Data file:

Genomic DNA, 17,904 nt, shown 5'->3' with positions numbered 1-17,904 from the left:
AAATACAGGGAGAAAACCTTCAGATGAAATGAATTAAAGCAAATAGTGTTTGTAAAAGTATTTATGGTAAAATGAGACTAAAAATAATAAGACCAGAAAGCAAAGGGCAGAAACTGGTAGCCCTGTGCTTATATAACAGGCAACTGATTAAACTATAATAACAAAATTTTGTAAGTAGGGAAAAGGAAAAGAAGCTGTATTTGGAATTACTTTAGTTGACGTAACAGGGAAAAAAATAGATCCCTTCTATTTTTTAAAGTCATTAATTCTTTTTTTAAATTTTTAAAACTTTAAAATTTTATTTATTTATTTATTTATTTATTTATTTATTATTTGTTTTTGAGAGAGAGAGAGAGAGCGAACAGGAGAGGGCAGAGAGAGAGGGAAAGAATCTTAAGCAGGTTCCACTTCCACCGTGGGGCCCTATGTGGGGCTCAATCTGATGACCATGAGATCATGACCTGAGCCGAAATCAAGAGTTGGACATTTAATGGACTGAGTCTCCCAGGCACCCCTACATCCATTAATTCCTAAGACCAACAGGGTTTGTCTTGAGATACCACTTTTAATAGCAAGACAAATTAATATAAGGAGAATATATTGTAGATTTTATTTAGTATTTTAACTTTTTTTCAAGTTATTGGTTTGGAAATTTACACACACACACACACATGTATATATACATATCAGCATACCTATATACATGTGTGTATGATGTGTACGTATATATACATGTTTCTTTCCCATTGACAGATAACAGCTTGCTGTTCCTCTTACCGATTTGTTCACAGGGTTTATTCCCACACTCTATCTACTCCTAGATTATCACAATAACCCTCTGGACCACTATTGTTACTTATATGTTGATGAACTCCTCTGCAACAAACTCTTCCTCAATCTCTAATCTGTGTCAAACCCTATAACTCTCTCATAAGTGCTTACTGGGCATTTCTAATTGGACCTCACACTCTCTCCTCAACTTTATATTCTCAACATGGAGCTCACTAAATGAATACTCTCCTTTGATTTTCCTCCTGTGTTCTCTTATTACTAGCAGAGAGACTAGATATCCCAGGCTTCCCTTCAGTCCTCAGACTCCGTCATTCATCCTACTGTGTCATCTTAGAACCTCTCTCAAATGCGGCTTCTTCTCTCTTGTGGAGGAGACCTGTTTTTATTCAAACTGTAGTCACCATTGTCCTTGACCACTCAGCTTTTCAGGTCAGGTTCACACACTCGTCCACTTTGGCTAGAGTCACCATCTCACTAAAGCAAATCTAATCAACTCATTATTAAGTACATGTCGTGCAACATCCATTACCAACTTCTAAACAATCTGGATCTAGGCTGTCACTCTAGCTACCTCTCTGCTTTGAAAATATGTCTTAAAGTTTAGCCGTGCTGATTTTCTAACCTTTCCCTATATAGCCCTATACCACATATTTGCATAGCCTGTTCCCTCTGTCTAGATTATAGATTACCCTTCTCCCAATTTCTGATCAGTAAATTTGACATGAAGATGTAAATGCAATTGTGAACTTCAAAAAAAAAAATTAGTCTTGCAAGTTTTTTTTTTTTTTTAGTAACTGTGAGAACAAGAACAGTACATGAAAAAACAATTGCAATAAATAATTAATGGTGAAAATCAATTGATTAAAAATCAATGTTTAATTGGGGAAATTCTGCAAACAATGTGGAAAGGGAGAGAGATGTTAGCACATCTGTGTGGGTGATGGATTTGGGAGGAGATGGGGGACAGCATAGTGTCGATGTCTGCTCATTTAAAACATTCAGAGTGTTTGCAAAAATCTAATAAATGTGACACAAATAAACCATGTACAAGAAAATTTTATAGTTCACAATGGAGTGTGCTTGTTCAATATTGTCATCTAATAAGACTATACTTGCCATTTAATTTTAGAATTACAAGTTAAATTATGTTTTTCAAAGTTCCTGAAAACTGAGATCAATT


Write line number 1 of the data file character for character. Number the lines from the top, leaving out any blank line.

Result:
Genomic DNA, 17,904 nt, shown 5'->3' with positions numbered 1-17,904 from the left: